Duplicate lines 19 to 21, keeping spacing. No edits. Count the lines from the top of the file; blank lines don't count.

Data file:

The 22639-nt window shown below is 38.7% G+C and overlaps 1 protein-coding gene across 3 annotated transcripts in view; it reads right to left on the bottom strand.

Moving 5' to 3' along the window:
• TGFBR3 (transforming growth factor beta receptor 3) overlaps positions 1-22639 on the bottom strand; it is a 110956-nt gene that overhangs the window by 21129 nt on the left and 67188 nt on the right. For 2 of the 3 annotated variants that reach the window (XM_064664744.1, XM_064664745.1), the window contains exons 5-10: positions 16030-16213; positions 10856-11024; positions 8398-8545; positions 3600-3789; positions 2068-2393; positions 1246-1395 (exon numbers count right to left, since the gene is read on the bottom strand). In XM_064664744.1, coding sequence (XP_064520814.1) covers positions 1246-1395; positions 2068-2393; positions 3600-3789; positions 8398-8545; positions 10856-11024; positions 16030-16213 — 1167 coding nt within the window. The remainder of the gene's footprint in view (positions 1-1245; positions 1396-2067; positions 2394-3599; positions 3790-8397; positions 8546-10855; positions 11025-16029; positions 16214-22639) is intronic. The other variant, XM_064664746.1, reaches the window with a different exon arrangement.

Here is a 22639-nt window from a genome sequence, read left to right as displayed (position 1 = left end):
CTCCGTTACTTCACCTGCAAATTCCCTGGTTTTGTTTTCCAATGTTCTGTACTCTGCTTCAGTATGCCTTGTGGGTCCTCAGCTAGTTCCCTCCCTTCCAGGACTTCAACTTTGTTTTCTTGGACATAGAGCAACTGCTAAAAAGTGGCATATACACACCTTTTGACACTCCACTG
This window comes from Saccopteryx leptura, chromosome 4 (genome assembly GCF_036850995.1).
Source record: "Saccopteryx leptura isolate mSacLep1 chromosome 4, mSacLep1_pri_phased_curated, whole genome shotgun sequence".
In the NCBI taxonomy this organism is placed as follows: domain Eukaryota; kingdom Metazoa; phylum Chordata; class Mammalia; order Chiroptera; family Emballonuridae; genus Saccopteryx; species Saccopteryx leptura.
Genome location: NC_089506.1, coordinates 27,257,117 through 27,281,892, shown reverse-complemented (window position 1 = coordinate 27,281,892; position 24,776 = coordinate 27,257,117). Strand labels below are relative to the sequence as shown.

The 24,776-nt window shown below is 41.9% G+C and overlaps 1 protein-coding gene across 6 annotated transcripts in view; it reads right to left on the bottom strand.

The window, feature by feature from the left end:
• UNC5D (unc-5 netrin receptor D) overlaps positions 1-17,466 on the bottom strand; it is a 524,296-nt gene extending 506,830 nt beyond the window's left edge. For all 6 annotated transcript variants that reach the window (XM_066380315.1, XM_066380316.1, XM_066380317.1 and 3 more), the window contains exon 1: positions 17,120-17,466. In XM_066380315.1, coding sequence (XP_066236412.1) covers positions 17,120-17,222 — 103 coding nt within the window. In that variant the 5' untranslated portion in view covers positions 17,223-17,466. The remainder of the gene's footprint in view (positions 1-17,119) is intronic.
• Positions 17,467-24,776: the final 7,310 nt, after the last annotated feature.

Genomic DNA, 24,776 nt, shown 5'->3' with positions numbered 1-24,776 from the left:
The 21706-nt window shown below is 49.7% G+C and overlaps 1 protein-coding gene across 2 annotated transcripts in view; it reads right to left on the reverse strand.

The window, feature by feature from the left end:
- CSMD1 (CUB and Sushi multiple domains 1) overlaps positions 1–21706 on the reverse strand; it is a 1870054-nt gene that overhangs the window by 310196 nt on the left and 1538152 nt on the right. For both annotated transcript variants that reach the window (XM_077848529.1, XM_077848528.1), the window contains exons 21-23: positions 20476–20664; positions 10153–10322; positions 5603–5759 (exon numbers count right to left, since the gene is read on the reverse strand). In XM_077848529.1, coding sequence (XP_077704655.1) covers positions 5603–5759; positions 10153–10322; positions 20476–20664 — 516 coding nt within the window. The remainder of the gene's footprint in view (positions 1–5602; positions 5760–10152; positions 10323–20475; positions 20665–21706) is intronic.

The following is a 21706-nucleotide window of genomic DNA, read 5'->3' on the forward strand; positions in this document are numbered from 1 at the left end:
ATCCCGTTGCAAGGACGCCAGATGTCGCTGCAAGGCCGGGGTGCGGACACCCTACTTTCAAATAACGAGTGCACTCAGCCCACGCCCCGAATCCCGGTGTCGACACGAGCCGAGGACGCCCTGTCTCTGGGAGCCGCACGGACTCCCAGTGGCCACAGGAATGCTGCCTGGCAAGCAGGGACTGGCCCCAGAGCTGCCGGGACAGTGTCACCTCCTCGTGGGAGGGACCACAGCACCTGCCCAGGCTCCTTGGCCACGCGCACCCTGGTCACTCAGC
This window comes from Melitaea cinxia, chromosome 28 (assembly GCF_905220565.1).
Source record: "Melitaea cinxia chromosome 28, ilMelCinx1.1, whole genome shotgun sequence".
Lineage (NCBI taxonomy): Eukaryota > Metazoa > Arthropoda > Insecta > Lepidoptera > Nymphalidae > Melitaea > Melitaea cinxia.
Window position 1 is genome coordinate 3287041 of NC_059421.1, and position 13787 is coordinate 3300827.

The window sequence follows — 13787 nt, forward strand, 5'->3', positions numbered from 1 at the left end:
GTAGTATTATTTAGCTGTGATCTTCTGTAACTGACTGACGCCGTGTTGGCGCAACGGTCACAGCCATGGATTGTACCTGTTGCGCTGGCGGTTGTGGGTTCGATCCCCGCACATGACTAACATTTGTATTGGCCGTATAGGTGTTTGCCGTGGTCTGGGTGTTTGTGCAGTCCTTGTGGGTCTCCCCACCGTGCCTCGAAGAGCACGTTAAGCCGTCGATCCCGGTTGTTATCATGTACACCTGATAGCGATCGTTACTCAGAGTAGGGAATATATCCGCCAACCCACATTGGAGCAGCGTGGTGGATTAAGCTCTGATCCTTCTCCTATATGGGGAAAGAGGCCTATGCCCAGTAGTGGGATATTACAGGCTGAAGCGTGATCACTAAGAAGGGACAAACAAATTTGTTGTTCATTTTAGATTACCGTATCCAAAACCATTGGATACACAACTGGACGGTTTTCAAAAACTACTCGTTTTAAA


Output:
ATCCCGTTGCAAGGACGCCAGATGTCGCTGCAAGGCCGGGGTGCGGACACCCTACTTTCAAATAACGAGTGCACTCAGCCCACGCCCCGAATCCCGGTGTCGACACGAGCCGAGGACGCCCTGTCTCTGGGAGCCGCACGGACTCCCAGTGGCCACAGGAATGCTGCCTGGCAAGCAGGGACTGGCCCCAGAGCTGCCGGGACAGTGTCACCTCCTCGTGGGAGGGACCACAGCACCTGCCCAGGCTCCTTGGCCACGCGCACCCTGGTCACTCAGC
This window comes from Melitaea cinxia, chromosome 28 (assembly GCF_905220565.1).
Source record: "Melitaea cinxia chromosome 28, ilMelCinx1.1, whole genome shotgun sequence".